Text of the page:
If you’re not already familiar with the name; “Pharoahe fuckin Monch – ain’t a damn thing changed.” That’s probably how most people know the verbal lyricist featured herein – that line and several verses of ill raps on the underground and club hit “Simon Says.” Pharoahe has chops in hip-hop though – he and partner Prince Poetry released three albums as the duo Organized Konfusion; and their self-titled debut album is rated by most experts as one of the 50 greatest rap albums of time.

After their debut, the waters got a little bit more murky. “Stress: The Extinction Agenda” was an underground classic that got largely ignored commercially, and the follow-up album “The Equinox” was a conceptual journey on par with Prince Paul’s “A Prince Among Thieves” but which fared even LESS well compared to the sophomore album. Perhaps sensing that he needed to recapture the spark with the rap world and build on the legion of underground heads who jocked his lyrics and flow, Pharoahe decided to sign with Rawkus Records and release a solo album. Pharoahe has said all along that it is not the end of Organized Konfusion, just a period of transition for the group. When you hear this LP, you may think differently.

From the verbal spitfire stuttering of the “Intro” right into the ominously macabre track “Behind Closed Doors” Monch is clearly pulling no punches. Pharoahe is an MC’s emcee – the kind of rapper who exudes confidence and pulls off mindbending breath control while spitting scientifically superb lyrics at any choice of tempo; often speeding and slowing at will. He is literally a magician on fat beats – able to pull any rabbit out of his hat and leave you wondering just what the trick was. Just peep the arsenal he displays:

“Bananas is the unaninmous way we choose to live scandalous
Even with doorknobs you couldn’t handle this
Pharoahe’s the host, the audience, and the motherfuckin panelist
My mic’s equipped with laser sights so that the man’ll miss”

Alliteration, punchlines, assonance and meter are all in his bag of tricks. However, being gassed off his own skills may have led him to make this album’s only controversial track – “Rape.” Lyrically and conceptually sound, the song nonetheless stirred the ire of men and women alike for the fact his rhymes were likened to the male phallic and the beats to a woman’s privates which he took at will, with or withour her consent. It’s up to the individual listener to decide, but to this reviewer it certainly wasn’t of itself enough to impact the overall quality of this album.

Even the strongest lyricist would have trouble rocking 15 tracks on the sheer ambition of his verbal ferocity – a fate which for most critics felled albums like Ras Kass’ “Soul on Ice” and Chino XL’s “Here to Save You All” (though I don’t share their opinion). For Pharoahe though, the line-up of talent assembled is not slouching. Both the sports metaphor “Official” and the internet inspired Canibus duet “Hell” are ably produced by Lee Stone, who also rocks the Organized reunion “God Send” as well as lending production assistance to several tracks. Perhaps crunchiest of all though is The Alchemist laced “No Mercy” featuring M.O.P., a hard-stomping New York anthem with unabashed male machismo. Quite simply, any cojones having man will get AMPED UP by this cut.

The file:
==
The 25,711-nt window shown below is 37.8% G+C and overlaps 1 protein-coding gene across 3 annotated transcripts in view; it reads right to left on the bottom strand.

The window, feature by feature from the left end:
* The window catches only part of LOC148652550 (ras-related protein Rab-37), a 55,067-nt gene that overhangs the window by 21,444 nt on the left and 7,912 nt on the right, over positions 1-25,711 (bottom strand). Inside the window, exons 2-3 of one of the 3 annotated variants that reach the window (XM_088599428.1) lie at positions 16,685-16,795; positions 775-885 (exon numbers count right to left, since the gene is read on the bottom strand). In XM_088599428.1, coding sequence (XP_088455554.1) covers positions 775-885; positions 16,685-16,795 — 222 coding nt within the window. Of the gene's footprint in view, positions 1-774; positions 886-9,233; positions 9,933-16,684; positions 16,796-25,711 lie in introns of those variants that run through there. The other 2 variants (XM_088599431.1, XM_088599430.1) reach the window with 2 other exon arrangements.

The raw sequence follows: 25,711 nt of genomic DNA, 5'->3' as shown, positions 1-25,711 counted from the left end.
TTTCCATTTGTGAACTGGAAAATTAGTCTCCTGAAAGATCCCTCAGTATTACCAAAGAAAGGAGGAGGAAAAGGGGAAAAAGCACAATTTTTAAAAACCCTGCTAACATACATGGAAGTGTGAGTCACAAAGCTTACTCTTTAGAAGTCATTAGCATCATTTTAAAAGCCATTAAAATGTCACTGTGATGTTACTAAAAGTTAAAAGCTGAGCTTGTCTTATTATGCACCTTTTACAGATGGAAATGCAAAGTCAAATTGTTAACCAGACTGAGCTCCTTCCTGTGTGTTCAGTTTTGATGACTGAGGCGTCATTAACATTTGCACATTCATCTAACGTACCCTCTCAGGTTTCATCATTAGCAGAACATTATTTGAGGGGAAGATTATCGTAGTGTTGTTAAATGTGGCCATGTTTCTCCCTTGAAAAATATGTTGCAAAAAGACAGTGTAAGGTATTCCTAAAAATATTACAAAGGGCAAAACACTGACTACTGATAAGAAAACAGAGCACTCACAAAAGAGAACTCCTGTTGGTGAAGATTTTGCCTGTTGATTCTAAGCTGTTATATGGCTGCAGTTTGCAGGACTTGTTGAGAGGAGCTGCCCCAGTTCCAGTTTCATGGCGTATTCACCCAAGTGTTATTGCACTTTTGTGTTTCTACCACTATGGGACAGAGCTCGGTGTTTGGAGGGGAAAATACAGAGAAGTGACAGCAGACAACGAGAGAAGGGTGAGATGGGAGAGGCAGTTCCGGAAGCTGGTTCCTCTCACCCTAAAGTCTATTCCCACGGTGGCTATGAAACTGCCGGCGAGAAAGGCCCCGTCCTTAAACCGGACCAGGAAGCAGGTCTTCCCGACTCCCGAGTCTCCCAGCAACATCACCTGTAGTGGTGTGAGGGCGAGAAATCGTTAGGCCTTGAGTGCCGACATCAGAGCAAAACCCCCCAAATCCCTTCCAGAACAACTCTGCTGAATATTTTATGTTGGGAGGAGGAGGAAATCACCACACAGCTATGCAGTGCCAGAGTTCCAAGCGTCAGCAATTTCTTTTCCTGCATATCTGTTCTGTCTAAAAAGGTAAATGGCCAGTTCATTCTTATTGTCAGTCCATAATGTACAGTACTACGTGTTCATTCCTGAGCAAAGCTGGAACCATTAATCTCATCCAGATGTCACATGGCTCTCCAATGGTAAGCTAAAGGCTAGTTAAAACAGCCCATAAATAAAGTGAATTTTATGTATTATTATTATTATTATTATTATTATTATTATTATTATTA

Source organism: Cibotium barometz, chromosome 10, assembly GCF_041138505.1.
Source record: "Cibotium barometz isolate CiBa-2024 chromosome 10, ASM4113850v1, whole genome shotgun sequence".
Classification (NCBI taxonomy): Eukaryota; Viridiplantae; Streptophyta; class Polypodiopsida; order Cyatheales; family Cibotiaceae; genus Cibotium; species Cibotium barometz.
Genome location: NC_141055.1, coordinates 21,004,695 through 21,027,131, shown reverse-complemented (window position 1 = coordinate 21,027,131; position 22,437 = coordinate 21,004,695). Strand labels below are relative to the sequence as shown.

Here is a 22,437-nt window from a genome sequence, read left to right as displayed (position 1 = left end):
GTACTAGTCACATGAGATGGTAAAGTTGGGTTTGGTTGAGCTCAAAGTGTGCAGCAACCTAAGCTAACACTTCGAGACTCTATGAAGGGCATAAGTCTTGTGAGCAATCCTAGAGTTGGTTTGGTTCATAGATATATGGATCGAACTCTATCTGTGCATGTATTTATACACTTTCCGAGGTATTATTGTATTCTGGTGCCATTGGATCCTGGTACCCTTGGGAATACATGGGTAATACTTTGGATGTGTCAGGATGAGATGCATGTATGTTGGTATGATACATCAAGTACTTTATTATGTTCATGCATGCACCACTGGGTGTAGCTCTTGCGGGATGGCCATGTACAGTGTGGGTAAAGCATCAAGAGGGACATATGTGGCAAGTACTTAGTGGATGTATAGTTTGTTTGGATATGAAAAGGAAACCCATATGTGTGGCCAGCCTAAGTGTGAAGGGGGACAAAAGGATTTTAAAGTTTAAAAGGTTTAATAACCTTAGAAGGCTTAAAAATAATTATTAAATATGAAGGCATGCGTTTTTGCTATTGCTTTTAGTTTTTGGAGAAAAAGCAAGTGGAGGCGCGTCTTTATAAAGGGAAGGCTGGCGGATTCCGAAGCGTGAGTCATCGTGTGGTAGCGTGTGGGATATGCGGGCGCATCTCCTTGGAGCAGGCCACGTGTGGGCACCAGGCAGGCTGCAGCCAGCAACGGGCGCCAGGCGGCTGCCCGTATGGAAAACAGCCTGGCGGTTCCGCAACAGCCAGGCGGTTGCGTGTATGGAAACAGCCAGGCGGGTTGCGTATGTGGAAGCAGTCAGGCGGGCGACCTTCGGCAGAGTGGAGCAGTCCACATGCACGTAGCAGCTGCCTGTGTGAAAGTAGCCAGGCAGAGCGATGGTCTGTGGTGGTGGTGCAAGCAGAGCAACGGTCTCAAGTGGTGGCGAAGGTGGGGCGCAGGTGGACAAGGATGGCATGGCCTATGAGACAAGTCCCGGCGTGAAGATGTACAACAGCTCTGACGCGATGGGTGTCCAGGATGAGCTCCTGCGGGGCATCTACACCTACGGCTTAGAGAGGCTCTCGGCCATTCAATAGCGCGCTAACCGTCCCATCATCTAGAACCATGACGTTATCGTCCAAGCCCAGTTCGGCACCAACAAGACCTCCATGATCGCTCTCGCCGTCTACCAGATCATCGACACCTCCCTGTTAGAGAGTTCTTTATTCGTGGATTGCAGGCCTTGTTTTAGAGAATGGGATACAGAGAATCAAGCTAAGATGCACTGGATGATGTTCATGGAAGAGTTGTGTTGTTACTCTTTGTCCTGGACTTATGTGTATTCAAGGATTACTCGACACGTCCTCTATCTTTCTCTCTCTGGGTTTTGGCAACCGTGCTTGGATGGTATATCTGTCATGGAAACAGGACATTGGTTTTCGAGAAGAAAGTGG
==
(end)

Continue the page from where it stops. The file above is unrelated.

There is also subtle beauty hidden in these bars too. The much missed musical mastery of D.I.T.C. don Diamond (D) pleases the aural canals with the sublime beauty of “The Light.” If you’ve heard the track of the same name by Common, please, get off it. There is simply no comparison for the sheer sonic pleasure of this cut’s simple smoothness as Monch macks to make moves on a mate. The beat is so dope it makes even Pharoahe’s marginal singing talents on the chorus come off like the smoothest R&B soul. Of the two, this is the song that SHOULD have blown up, and didn’t.

“It was like the earth twisted around her
She shifted the ground I was like, ‘Ohhhhh.. SHIT!’
She’s off the hook, I would dress her decently
but look her body is immaculate I’m attackin it from all positions
of thinkin inside my mind-ah
Hopefully it won’t be too inappropriate if I walk over there and say,
‘Excuse me, can I have your number please?'”

The album is closed by an all-star “Simon Says Remix” featuring everyone from mediocre rappers Shabaam Sahdeeq and Lady Luck to rap top guns Redman, Method Man, and Busta Rhymes – the latter in particular drops one of the hardest cameo verses we’ve ever seen from him. In one verse he not only threatens to put a “picture of your autopsy up on a web site” and then sell you out like “British civil servants pass secrets to the Soviets.” Ouch! Busta also duets with Pharoahe on a bouncy uptempo cut called “The Next Shit” but he clearly saved the best for last. Apparently, Pharoahe Monch did too. Those who knew he had skills before clearly could not have the atomic bomb he dropped with this album. As great as Organized Konfusion was (clearly one of rap’s best duos ever) this solo album proves without a doubt Pharoahe has ’nuff skills to rock it for delf. Hopefully there will be another Pharoahe album which builds on this one’s strengths (and they are many) and raises the stakes another notch.

Pharoahe Monch :: Internal Affairs
9Overall Score